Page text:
From under the linoleum
Old newspapers show Mussolini's imperialism looked a lot like today's

I sat on the floor and picked through the tragedy of the country we now call Ethiopia laid out on the yellowing pages. It was eerily reminiscent of the current Iraq adventure.

A tale for our times
The December 1934 assassination of Sergei Kirov

Seventy years on, the killing of Sergei Kirov casts an eerie light on the events of 11 September 2001, the invasions of Iraq and Afghanistan, the “war on Terror” and the state-sponsored hysteria surrounding the shadowy figures of Osama bin Ladin and Abu Musab al-Zarqawi.

Ninety-three years of bombing the Arabs
It was the Italians, hell-bent on acquiring an African empire, who got the ball rolling. In 1911 the Libyan Arab tribes opposed an Italian invasion. Their civilians were the first people in the world to be bombed from the air.

Dispossessed all over again
After spending nearly two months in the West Bank the pull towards my village was growing stronger, especially after being detained twice and threatened with deportation … an Australian Palestinian returns to her ancestral home.

The tragic inevitability of a forlorn hope
Australia slides further into the Iraq quagmire
Cabinet documents recently released under the 50-year rule show that, in 1954, Liberal (conservative) Prime Minister, Robert Menzies, and key figures in his Cabinet were extremely gloomy about the prospects for success in an American war against nationalists in Indochina. But eventually they went to the Vietnam War anyway.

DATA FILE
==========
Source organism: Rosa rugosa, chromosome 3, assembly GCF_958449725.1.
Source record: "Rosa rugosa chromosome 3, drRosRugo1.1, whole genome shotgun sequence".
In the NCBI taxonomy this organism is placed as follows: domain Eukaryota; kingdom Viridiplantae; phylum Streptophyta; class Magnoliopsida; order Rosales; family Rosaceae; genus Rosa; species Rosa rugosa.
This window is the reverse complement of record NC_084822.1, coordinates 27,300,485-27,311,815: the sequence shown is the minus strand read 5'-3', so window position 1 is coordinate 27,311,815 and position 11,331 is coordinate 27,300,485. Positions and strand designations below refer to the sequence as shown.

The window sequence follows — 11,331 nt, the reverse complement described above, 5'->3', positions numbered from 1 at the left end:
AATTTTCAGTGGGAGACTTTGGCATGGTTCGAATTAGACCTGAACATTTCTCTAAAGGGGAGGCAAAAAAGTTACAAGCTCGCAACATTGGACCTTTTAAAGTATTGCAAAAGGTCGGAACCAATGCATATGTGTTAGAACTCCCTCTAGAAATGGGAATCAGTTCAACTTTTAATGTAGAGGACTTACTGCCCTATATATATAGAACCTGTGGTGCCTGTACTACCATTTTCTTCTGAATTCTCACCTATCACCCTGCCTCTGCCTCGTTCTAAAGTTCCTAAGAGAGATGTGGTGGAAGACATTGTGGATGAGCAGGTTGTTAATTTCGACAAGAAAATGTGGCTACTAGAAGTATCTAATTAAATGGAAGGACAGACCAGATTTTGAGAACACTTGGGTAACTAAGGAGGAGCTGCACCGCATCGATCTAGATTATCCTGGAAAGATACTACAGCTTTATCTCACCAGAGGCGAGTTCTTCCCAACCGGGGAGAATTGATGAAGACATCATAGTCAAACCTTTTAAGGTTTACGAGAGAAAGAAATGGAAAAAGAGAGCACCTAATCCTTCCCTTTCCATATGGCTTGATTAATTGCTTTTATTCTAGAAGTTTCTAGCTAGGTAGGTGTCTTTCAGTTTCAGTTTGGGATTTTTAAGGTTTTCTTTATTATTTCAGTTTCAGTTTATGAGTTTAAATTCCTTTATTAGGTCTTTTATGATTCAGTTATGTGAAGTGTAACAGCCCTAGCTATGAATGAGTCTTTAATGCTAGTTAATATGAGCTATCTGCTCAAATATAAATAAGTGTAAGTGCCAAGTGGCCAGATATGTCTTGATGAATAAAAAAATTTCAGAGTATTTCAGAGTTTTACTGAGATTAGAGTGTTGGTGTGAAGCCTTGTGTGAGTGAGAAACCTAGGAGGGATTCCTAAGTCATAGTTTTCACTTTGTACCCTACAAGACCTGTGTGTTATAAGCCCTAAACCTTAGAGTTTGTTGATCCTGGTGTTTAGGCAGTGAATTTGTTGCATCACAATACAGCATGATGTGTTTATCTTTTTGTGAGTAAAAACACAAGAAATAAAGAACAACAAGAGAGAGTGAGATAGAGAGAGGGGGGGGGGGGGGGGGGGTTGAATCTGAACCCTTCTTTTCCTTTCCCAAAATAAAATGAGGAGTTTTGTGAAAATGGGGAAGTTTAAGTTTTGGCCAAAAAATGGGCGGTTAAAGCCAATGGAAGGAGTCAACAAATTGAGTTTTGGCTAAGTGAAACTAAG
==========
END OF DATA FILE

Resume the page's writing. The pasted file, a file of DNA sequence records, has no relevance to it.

Bombing King David
One man’s freedom fighter is another’s terrorist

Some historians date the beginning of modern terrorism from the 1946 bombing by Zionist terrorists of the British military HQ in Jerusalem.

Don’t loiter near the exit
Military debacle and economic decline haunt the Bush regime

When I was just a young possum in the school cadet corps there was a hoary old war story that we all knew. It was almost certainly apocryphal, but it ruefully expressed a nasty historic truth about the US role in the demise of the British Empire.


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Brushtail Graphics

Making hagiography
Après Bob le déluge

4 February 1999

It was early on Saturday morning when I ran into a dead-end in my search for further Sydney links in the Romero bribery scandal. I rang Jose, my contact man at El Mundo, to tell him the bad news. The editor had gone home, he said.

"Keep hacking away, Nick", he urged. "If, if, this guy got away with it in Barcelona, how likely is it that nothing happened in Sydney? Have you talked to your Senor Baird? He's obviously anxious to tell what he knows. Perhaps nobody has asked him about Senor Romero?"

"I'll have to get somebody else to ask him. My relations with Bruce haven't been the best since my investigations into the Sydney tollways", I replied. I promised to keep trying, and hung up.

It was sordidly humid, overcast, and threatening to rain when I dropped into the Werrong Newsagent and bought a Sydney Morning Herald on my way to the café for breakfast.